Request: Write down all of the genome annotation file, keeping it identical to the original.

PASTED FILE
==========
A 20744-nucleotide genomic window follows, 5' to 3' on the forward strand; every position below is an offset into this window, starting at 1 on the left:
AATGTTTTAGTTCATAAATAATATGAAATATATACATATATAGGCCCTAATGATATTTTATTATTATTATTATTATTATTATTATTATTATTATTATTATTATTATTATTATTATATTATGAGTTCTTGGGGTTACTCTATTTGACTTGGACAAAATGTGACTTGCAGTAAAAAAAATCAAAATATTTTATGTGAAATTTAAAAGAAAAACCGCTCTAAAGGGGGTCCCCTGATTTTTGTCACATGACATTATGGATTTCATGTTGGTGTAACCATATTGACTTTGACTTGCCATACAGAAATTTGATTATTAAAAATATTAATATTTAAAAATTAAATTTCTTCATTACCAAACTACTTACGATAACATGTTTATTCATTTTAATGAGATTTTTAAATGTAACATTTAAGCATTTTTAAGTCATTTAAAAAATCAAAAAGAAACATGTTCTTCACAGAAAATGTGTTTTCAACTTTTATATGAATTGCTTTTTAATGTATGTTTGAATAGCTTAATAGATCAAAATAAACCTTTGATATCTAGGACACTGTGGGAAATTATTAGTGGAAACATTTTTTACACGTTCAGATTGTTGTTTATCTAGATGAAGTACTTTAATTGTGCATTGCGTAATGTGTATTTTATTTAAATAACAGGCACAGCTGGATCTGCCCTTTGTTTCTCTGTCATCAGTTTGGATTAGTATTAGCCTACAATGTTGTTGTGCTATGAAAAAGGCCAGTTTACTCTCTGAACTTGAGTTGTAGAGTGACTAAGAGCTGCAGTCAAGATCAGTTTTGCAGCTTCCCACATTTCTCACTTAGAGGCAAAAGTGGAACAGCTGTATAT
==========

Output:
A 20744-nucleotide genomic window follows, 5' to 3' on the forward strand; every position below is an offset into this window, starting at 1 on the left:
AATGTTTTAGTTCATAAATAATATGAAATATATACATATATAGGCCCTAATGATATTTTATTATTATTATTATTATTATTATTATTATTATTATTATTATTATTATTATTATTATATTATGAGTTCTTGGGGTTACTCTATTTGACTTGGACAAAATGTGACTTGCAGTAAAAAAAATCAAAATATTTTATGTGAAATTTAAAAGAAAAACCGCTCTAAAGGGGGTCCCCTGATTTTTGTCACATGACATTATGGATTTCATGTTGGTGTAACCATATTGACTTTGACTTGCCATACAGAAATTTGATTATTAAAAATATTAATATTTAAAAATTAAATTTCTTCATTACCAAACTACTTACGATAACATGTTTATTCATTTTAATGAGATTTTTAAATGTAACATTTAAGCATTTTTAAGTCATTTAAAAAATCAAAAAGAAACATGTTCTTCACAGAAAATGTGTTTTCAACTTTTATATGAATTGCTTTTTAATGTATGTTTGAATAGCTTAATAGATCAAAATAAACCTTTGATATCTAGGACACTGTGGGAAATTATTAGTGGAAACATTTTTTACACGTTCAGATTGTTGTTTATCTAGATGAAGTACTTTAATTGTGCATTGCGTAATGTGTATTTTATTTAAATAACAGGCACAGCTGGATCTGCCCTTTGTTTCTCTGTCATCAGTTTGGATTAGTATTAGCCTACAATGTTGTTGTGCTATGAAAAAGGCCAGTTTACTCTCTGAACTTGAGTTGTAGAGTGACTAAGAGCTGCAGTCAAGATCAGTTTTGCAGCTTCCCACATTTCTCACTTAGAGGCAAAAGTGGAACAGCTGTATAT